Thermodynamic stability and correlation with synthesis conditions, structure and phase transformations in orthorhombic and monoclinic Li2M(SO4)2 (M = Mn, Fe, Co, Ni) polymorphs

A. V. Radha, L. Lander, G. Rousse, J. M. Tarascon, A. Navrotsky

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8 Scopus citations


Rational design and development of new Li-polyanion battery materials by exercising synthetic control have led to a new class of Li2M(SO4)2 compounds in monoclinic (M = Mn, Fe, Co) and orthorhombic (M = Fe, Co, Ni) polymorphic forms, using solid state (ceramic) and ball milling methods respectively. The enthalpies of formation from binary sulfates determined using isothermal acid solution calorimetry are positive, and show decrease in energetic metastability with increase in ionic radius for both monoclinic and orthorhombic (except for Ni) polymorphs. The higher symmetry orthorhombic polymorphs with Fe and Co are energetically less stable than the corresponding monoclinic polymorphs. The vibrational/rotational disorder of the SO4 tetrahedra is identified as the most likely cause of the entropy term (TΔS) of the free energy to overcome the positive enthalpy of formation in monoclinic and orthorhombic phases. Driven by thermodynamic metastability, the orthorhombic Li2M(SO4)2 (M = Fe, Co) polymorphs transform irreversibly into the monoclinic phase on heat treatment. Orthorhombic Li2Ni(SO4)2, formed by a ceramic route is thermodynamically stable and does not transform to the monoclinic phase on heating. The formation of metastable orthorhombic samples by ball milling is consistent with earlier thermodynamic studies on other Li-hydroxy/fluorosulfate systems, for which metastable tavorite polymorphs could be formed only by mild chemical synthetic approaches. This work demonstrates that the entropy term can play a key role for the synthesis, stability and phase transformation among polymorphs of Li-polyanionic compounds. This journal is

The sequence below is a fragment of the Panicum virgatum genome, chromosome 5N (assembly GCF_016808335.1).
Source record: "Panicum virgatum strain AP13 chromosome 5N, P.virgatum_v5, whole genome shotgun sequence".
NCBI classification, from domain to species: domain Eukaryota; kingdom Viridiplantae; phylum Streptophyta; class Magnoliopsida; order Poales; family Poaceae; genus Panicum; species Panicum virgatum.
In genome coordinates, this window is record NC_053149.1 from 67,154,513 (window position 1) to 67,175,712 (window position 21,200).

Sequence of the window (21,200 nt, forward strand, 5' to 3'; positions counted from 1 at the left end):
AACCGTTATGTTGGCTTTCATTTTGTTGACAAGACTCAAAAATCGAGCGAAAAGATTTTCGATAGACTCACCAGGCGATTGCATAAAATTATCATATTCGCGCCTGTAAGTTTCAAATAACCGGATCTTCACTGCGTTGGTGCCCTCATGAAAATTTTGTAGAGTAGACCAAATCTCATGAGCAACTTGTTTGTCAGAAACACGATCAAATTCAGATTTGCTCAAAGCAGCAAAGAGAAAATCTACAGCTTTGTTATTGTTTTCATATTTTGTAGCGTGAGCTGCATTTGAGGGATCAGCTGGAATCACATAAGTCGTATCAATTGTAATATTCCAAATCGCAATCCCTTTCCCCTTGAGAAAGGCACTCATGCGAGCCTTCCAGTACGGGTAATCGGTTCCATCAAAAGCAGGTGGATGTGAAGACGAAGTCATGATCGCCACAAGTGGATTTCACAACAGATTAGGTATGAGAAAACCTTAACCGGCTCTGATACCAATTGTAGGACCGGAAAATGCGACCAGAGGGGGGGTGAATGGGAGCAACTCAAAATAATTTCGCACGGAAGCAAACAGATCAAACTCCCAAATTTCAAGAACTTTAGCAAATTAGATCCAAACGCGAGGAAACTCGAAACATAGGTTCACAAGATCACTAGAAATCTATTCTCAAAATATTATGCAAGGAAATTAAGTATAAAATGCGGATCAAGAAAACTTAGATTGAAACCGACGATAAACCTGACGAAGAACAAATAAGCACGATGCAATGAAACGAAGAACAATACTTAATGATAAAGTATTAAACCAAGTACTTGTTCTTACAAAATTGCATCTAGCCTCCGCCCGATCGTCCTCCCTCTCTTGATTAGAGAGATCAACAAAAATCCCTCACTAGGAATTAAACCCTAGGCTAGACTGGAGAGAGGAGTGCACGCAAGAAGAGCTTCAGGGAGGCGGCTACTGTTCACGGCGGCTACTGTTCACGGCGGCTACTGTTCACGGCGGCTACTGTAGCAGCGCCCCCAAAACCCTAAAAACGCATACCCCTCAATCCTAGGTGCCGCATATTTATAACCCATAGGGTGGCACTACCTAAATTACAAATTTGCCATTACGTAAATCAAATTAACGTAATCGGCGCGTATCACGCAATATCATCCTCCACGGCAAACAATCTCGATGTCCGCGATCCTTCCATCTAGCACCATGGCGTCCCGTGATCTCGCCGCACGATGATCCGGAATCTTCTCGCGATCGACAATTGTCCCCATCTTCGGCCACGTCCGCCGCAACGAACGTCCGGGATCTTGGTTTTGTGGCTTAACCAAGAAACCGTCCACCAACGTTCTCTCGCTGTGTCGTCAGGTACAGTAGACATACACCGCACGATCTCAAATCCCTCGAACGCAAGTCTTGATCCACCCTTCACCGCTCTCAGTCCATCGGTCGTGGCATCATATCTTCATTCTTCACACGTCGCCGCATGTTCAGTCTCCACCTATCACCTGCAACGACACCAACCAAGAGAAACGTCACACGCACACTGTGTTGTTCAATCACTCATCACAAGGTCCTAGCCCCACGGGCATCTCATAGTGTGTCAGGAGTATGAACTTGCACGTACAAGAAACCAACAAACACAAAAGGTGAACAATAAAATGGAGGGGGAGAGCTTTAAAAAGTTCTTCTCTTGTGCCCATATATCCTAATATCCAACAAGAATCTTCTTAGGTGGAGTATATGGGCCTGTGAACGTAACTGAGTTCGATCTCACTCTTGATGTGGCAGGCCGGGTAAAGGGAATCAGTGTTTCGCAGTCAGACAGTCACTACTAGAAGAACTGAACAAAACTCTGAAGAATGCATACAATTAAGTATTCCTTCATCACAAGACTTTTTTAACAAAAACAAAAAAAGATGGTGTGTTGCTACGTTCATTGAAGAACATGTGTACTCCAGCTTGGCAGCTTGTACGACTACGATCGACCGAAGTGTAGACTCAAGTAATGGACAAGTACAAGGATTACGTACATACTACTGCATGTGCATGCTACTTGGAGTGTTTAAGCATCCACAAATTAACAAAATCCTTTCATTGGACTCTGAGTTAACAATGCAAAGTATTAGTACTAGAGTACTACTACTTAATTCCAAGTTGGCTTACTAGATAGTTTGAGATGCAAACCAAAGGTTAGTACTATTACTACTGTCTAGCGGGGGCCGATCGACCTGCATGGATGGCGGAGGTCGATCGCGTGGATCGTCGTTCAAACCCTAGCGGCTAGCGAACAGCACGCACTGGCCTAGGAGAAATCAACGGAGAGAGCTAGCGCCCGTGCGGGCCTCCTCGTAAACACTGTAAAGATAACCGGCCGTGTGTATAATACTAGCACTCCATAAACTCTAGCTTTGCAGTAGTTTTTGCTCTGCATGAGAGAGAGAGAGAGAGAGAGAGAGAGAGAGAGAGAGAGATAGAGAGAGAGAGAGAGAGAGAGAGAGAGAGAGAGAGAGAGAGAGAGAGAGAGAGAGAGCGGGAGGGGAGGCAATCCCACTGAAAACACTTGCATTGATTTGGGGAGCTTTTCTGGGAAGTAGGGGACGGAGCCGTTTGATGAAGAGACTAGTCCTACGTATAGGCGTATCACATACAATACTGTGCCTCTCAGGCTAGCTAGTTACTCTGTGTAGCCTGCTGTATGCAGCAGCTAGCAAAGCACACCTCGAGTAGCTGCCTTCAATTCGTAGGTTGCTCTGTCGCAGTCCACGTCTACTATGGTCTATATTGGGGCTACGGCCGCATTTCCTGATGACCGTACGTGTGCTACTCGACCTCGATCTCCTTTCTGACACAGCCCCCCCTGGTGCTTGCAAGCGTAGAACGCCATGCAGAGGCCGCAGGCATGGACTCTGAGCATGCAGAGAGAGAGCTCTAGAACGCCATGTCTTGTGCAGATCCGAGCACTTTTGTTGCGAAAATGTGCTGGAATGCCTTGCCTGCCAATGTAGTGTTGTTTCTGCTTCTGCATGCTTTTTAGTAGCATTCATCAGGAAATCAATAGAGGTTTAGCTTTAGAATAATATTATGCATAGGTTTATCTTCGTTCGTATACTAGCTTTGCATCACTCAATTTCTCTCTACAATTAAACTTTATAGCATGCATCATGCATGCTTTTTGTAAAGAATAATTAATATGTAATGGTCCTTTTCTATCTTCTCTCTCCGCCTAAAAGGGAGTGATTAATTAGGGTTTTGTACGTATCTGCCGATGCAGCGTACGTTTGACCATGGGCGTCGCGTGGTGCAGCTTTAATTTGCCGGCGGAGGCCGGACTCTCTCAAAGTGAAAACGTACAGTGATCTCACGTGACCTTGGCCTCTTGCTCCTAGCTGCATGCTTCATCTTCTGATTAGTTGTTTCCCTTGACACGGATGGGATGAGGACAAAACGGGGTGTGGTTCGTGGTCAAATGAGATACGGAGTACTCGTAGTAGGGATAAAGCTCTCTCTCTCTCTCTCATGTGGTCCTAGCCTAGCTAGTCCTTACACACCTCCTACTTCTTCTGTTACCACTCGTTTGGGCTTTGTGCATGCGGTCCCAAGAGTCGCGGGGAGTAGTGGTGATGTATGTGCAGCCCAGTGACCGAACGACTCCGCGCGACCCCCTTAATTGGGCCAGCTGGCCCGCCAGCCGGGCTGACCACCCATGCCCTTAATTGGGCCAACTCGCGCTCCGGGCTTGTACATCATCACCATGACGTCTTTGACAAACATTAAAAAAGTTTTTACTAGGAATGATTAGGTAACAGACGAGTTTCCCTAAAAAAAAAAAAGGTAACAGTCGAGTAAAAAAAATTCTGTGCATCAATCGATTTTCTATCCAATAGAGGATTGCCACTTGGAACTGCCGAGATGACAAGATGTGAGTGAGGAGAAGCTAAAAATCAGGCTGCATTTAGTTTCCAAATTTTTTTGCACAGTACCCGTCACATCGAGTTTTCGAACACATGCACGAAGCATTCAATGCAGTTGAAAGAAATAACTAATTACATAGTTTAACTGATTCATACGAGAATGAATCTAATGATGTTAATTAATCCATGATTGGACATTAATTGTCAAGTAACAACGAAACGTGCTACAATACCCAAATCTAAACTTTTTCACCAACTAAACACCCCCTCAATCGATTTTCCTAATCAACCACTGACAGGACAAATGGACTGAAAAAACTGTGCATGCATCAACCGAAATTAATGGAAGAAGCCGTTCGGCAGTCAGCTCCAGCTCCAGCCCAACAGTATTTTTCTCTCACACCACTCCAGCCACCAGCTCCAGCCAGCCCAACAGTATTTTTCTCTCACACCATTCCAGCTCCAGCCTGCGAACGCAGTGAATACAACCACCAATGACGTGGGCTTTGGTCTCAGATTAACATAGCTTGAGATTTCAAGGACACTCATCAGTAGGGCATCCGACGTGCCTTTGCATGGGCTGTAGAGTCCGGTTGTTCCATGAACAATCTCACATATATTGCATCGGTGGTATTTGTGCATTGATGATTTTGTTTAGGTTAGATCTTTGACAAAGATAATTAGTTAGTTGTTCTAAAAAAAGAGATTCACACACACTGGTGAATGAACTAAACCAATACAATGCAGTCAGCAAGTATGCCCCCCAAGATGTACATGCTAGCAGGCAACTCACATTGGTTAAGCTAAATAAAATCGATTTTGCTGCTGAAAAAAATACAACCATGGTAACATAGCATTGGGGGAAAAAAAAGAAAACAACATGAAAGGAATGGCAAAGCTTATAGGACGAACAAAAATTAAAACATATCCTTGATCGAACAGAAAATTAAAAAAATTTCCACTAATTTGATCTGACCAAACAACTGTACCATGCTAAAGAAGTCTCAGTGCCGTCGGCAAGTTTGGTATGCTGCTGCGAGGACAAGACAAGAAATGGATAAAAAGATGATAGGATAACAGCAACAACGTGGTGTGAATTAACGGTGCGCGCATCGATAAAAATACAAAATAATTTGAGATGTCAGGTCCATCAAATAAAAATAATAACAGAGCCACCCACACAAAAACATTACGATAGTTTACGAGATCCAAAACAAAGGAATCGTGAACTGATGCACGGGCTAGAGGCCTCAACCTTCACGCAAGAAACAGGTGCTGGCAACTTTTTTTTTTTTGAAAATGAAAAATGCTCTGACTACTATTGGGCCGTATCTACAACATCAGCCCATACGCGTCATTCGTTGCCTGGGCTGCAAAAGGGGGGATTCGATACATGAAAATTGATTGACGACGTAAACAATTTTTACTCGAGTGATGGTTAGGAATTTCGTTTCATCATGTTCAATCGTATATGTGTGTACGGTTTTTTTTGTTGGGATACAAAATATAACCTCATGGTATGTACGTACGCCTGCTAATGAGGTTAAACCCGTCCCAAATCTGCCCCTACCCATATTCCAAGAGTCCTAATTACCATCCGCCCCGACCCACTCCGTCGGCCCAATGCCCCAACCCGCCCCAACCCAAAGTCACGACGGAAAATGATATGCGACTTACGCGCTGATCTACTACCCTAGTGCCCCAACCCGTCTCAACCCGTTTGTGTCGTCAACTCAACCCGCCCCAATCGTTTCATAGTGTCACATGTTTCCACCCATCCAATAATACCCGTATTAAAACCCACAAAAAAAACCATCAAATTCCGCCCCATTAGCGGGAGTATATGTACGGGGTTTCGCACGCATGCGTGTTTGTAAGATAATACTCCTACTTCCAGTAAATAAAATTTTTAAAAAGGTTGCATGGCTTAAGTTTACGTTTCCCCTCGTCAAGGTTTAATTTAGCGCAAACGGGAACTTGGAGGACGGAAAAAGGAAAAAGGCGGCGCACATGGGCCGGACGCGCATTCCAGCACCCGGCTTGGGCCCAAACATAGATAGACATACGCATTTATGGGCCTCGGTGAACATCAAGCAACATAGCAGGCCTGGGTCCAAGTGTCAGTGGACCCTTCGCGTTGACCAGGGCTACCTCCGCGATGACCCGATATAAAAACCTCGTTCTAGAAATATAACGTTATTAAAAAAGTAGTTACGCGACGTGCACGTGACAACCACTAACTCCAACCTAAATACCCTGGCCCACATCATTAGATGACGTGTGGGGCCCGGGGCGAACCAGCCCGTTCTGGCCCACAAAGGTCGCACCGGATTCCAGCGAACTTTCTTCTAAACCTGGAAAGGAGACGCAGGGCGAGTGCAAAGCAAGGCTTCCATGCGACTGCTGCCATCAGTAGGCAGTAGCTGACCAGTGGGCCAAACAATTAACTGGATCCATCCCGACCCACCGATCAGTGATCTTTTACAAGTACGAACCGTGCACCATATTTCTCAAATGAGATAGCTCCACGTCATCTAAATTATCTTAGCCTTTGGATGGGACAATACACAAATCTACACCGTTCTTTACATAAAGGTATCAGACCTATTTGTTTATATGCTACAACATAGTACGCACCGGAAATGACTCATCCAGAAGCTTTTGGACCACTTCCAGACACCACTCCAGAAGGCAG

Original languageEnglish (US)
Pages (from-to)2601-2608
Number of pages8
JournalJournal of Materials Chemistry A
Issue number6
StatePublished - Feb 14 2015
Externally publishedYes

ASJC Scopus subject areas

  • Chemistry(all)
  • Renewable Energy, Sustainability and the Environment
  • Materials Science(all)


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